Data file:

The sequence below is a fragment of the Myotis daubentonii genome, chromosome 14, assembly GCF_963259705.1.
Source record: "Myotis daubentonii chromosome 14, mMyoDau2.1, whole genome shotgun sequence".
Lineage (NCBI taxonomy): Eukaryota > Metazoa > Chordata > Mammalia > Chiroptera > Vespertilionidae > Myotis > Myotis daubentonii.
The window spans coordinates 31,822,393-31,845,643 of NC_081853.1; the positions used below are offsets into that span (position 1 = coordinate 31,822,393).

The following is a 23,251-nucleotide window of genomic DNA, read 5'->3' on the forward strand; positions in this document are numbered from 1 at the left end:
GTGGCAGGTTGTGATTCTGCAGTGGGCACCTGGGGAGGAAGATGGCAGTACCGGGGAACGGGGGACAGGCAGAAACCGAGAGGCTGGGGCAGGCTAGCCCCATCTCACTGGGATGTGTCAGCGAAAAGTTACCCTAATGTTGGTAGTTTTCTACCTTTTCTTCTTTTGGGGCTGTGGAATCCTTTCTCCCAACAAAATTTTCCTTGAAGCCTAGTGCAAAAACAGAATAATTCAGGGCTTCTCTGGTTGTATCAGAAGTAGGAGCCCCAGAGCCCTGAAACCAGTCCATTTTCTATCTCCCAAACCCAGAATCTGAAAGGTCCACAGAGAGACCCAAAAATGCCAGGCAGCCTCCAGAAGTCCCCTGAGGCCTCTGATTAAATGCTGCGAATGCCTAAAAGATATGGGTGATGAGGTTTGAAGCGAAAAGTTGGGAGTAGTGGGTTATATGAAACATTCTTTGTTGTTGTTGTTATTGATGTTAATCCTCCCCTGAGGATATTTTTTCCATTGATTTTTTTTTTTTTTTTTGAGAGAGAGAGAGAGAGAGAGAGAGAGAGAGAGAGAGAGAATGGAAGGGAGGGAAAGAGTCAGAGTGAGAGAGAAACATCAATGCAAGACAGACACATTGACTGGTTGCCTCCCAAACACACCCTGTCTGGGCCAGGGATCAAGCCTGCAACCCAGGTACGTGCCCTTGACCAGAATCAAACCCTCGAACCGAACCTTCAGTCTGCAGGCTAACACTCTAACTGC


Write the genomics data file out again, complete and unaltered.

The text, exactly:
The sequence below is a fragment of the Myotis daubentonii genome, chromosome 14, assembly GCF_963259705.1.
Source record: "Myotis daubentonii chromosome 14, mMyoDau2.1, whole genome shotgun sequence".
Lineage (NCBI taxonomy): Eukaryota > Metazoa > Chordata > Mammalia > Chiroptera > Vespertilionidae > Myotis > Myotis daubentonii.
The window spans coordinates 31,822,393-31,845,643 of NC_081853.1; the positions used below are offsets into that span (position 1 = coordinate 31,822,393).

The following is a 23,251-nucleotide window of genomic DNA, read 5'->3' on the forward strand; positions in this document are numbered from 1 at the left end:
GTGGCAGGTTGTGATTCTGCAGTGGGCACCTGGGGAGGAAGATGGCAGTACCGGGGAACGGGGGACAGGCAGAAACCGAGAGGCTGGGGCAGGCTAGCCCCATCTCACTGGGATGTGTCAGCGAAAAGTTACCCTAATGTTGGTAGTTTTCTACCTTTTCTTCTTTTGGGGCTGTGGAATCCTTTCTCCCAACAAAATTTTCCTTGAAGCCTAGTGCAAAAACAGAATAATTCAGGGCTTCTCTGGTTGTATCAGAAGTAGGAGCCCCAGAGCCCTGAAACCAGTCCATTTTCTATCTCCCAAACCCAGAATCTGAAAGGTCCACAGAGAGACCCAAAAATGCCAGGCAGCCTCCAGAAGTCCCCTGAGGCCTCTGATTAAATGCTGCGAATGCCTAAAAGATATGGGTGATGAGGTTTGAAGCGAAAAGTTGGGAGTAGTGGGTTATATGAAACATTCTTTGTTGTTGTTGTTATTGATGTTAATCCTCCCCTGAGGATATTTTTTCCATTGATTTTTTTTTTTTTTTTTGAGAGAGAGAGAGAGAGAGAGAGAGAGAGAGAGAGAGAGAATGGAAGGGAGGGAAAGAGTCAGAGTGAGAGAGAAACATCAATGCAAGACAGACACATTGACTGGTTGCCTCCCAAACACACCCTGTCTGGGCCAGGGATCAAGCCTGCAACCCAGGTACGTGCCCTTGACCAGAATCAAACCCTCGAACCGAACCTTCAGTCTGCAGGCTAACACTCTAACTGC